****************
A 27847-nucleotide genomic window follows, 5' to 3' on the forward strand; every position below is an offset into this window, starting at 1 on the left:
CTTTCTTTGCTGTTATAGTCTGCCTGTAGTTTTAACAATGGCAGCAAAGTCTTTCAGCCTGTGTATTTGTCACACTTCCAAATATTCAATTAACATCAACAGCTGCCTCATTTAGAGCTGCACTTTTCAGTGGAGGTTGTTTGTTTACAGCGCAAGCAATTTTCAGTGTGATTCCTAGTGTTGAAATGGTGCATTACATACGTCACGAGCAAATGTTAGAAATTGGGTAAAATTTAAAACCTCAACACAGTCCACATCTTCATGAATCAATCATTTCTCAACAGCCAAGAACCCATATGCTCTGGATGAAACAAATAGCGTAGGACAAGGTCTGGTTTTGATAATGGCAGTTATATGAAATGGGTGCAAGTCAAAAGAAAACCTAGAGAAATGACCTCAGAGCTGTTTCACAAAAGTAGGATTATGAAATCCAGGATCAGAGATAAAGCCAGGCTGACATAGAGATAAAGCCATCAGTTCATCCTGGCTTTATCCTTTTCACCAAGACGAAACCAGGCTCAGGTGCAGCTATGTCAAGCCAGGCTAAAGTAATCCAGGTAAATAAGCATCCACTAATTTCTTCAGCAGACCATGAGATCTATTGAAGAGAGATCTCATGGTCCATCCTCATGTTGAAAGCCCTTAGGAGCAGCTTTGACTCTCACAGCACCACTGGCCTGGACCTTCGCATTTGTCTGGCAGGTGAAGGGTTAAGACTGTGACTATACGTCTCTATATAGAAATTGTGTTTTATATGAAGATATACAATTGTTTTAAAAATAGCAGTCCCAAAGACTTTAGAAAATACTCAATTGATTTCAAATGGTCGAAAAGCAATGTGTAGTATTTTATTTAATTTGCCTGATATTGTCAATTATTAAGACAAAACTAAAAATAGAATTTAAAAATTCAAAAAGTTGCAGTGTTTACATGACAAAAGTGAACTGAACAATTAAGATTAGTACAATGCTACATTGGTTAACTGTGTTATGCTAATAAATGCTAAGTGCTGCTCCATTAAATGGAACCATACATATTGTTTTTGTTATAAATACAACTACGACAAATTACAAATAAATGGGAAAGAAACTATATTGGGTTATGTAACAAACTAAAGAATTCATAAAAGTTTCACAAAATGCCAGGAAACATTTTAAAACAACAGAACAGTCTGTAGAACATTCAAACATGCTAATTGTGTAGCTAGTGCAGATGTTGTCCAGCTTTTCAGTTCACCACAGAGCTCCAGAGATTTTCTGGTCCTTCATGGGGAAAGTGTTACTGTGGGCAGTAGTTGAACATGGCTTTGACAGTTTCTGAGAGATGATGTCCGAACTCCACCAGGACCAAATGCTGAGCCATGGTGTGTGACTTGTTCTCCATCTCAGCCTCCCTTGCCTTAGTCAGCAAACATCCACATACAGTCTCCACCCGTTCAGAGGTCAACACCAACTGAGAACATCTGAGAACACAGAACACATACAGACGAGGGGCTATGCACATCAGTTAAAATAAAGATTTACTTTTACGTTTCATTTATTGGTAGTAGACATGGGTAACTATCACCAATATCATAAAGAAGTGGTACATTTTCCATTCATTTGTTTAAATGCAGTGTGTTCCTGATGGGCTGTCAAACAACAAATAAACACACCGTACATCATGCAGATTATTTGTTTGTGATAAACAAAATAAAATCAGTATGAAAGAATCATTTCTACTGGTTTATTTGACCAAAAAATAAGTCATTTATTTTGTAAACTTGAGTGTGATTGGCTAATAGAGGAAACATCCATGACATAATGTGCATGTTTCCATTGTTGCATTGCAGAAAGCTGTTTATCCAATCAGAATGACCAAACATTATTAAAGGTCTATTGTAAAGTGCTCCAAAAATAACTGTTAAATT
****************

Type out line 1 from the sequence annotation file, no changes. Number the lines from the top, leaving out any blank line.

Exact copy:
A 27847-nucleotide genomic window follows, 5' to 3' on the forward strand; every position below is an offset into this window, starting at 1 on the left: